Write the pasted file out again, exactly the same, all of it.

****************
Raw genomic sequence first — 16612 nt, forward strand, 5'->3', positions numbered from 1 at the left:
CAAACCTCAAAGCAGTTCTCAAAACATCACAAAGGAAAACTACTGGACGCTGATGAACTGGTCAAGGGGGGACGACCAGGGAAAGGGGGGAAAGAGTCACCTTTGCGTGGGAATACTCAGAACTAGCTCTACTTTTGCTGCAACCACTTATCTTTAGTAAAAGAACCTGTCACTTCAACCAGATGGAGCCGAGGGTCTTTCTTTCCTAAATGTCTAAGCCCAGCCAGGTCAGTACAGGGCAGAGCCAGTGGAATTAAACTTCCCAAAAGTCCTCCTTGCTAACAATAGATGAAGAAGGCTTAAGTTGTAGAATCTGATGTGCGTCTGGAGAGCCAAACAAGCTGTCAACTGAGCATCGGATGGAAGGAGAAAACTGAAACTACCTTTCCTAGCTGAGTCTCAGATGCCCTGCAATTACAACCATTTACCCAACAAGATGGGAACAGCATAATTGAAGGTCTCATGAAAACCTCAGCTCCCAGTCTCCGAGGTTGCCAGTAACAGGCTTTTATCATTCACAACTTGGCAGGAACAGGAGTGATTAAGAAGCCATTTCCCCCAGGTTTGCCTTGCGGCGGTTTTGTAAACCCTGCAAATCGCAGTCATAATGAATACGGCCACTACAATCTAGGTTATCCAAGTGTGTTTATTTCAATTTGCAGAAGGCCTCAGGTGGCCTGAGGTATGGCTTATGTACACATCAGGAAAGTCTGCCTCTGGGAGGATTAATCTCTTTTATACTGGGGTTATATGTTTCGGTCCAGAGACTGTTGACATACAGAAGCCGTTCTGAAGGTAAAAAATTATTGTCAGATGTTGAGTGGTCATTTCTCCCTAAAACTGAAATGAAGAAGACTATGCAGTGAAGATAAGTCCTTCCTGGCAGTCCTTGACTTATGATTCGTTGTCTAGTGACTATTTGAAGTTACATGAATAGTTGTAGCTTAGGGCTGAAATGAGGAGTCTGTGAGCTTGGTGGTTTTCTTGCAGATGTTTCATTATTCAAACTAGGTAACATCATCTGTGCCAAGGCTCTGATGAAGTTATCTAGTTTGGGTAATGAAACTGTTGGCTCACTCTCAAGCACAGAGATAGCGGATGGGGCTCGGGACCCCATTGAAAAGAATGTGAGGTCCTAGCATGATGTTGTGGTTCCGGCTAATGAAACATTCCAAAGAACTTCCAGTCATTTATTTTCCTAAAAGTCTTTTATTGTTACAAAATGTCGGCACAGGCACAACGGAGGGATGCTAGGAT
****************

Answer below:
Raw genomic sequence first — 16612 nt, forward strand, 5'->3', positions numbered from 1 at the left:
CAAACCTCAAAGCAGTTCTCAAAACATCACAAAGGAAAACTACTGGACGCTGATGAACTGGTCAAGGGGGGACGACCAGGGAAAGGGGGGAAAGAGTCACCTTTGCGTGGGAATACTCAGAACTAGCTCTACTTTTGCTGCAACCACTTATCTTTAGTAAAAGAACCTGTCACTTCAACCAGATGGAGCCGAGGGTCTTTCTTTCCTAAATGTCTAAGCCCAGCCAGGTCAGTACAGGGCAGAGCCAGTGGAATTAAACTTCCCAAAAGTCCTCCTTGCTAACAATAGATGAAGAAGGCTTAAGTTGTAGAATCTGATGTGCGTCTGGAGAGCCAAACAAGCTGTCAACTGAGCATCGGATGGAAGGAGAAAACTGAAACTACCTTTCCTAGCTGAGTCTCAGATGCCCTGCAATTACAACCATTTACCCAACAAGATGGGAACAGCATAATTGAAGGTCTCATGAAAACCTCAGCTCCCAGTCTCCGAGGTTGCCAGTAACAGGCTTTTATCATTCACAACTTGGCAGGAACAGGAGTGATTAAGAAGCCATTTCCCCCAGGTTTGCCTTGCGGCGGTTTTGTAAACCCTGCAAATCGCAGTCATAATGAATACGGCCACTACAATCTAGGTTATCCAAGTGTGTTTATTTCAATTTGCAGAAGGCCTCAGGTGGCCTGAGGTATGGCTTATGTACACATCAGGAAAGTCTGCCTCTGGGAGGATTAATCTCTTTTATACTGGGGTTATATGTTTCGGTCCAGAGACTGTTGACATACAGAAGCCGTTCTGAAGGTAAAAAATTATTGTCAGATGTTGAGTGGTCATTTCTCCCTAAAACTGAAATGAAGAAGACTATGCAGTGAAGATAAGTCCTTCCTGGCAGTCCTTGACTTATGATTCGTTGTCTAGTGACTATTTGAAGTTACATGAATAGTTGTAGCTTAGGGCTGAAATGAGGAGTCTGTGAGCTTGGTGGTTTTCTTGCAGATGTTTCATTATTCAAACTAGGTAACATCATCTGTGCCAAGGCTCTGATGAAGTTATCTAGTTTGGGTAATGAAACTGTTGGCTCACTCTCAAGCACAGAGATAGCGGATGGGGCTCGGGACCCCATTGAAAAGAATGTGAGGTCCTAGCATGATGTTGTGGTTCCGGCTAATGAAACATTCCAAAGAACTTCCAGTCATTTATTTTCCTAAAAGTCTTTTATTGTTACAAAATGTCGGCACAGGCACAACGGAGGGATGCTAGGAT